DAILY SCIENCE

Picking “all-star teams” for habitat conservation
Conservationists rely on "surrogate species" to make decisions—but maybe it's time to diversify.
March 4, 2020

When trying to preserve habitats that will maximize biodiversity, conservation managers often end up looking to a single type of creature. These “surrogate” species— which might be wide-ranging, ecologically sensitive, or simply popular and easy to track — are meant to stand in for the ecosystem as a whole. The abundance of the wood stork, for instance, helps tell scientists in the Everglades how things are going for plants, microbes, fish, and other birds. And the jaguar rambles widely enough that protecting its habitat should theoretically cover the needs of animals with smaller ranges. 

But that’s a bit counterintuitive — not to mention a lot of weight on one species’s shoulders. In the Canadian Journal of Zoology, Sarah Falconer and Adam T. Ford argue for spreading out the burden: choosing an “all star team” of species that, when taken together, give a more accurate read on an area’s biodiversity.

“It is often not clear how representative a surrogate species is for broader ecological conditions,” the authors write. Sometimes an animal is chosen because it’s charismatic, which helps with fundraising but doesn’t necessarily tell us much about the overall ecosystem. And supposed “umbrella species” with wide ranges might actually provide spotty coverage, helping some of their compatriots more than others. 

So when putting their all-star team together, Falconer and Ford decided to focus on to the stat that mattered. “Our goal was to determine which surrogate groups perform best at representing other taxa,” they write. Turning to their home province of British Columbia, they used a large government dataset to determine which species used the land in ways that were representative of the group as a whole, Ford said.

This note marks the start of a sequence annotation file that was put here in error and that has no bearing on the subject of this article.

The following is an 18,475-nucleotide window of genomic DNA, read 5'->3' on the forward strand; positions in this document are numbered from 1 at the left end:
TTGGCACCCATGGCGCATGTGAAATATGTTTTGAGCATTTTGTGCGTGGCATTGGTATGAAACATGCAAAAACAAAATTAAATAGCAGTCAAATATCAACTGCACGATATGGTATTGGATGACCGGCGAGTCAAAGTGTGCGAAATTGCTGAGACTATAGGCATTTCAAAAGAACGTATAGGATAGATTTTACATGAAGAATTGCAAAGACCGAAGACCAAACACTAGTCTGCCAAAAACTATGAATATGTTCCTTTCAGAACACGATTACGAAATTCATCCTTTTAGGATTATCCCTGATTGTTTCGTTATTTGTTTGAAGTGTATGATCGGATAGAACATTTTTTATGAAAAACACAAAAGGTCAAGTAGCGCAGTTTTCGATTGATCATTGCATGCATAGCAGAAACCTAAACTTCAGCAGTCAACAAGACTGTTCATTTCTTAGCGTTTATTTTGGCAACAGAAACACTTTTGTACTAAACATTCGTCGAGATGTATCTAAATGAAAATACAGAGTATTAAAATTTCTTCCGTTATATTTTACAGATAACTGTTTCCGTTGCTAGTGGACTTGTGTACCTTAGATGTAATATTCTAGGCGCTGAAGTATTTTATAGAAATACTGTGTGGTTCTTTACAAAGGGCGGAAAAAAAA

Who made the cut? Their province-wide surrogate supergroup includes ten species: three carnivores (the American black bear, coyote and gray wolf) two ungulates (the rocky mountain elk and mule deer), three birds (the barn swallow, tree swallow, and rufous hummingbird) and one smaller mammal (the long-tailed weasel). 

Ford points out that there are some biases baked into the data set itself, which had a lot of information about large mammals, and much less about smaller animals like amphibians and invertebrates. But to “maximize conservation outcomes,” experts should focus on this suite of ten species when making decisions, the authors write.

Compared to solo surrogate models, this may seem like a tall order. But there’s an upside, Ford says: as with human all-star teams, there’s a player here for everyone, from game hunters to birdwatchers to bear fans. And hopefully, this translates to the fulfillment of a key conservation need: lots of people in the stands, cheering. 

Source: Falconer, Sarah and Ford, Adam T. “Evaluating policy-relevant surrogate taxa for biodiversity conservation: a case study from British Columbia.Canadian Journal of Zoology, 2020.

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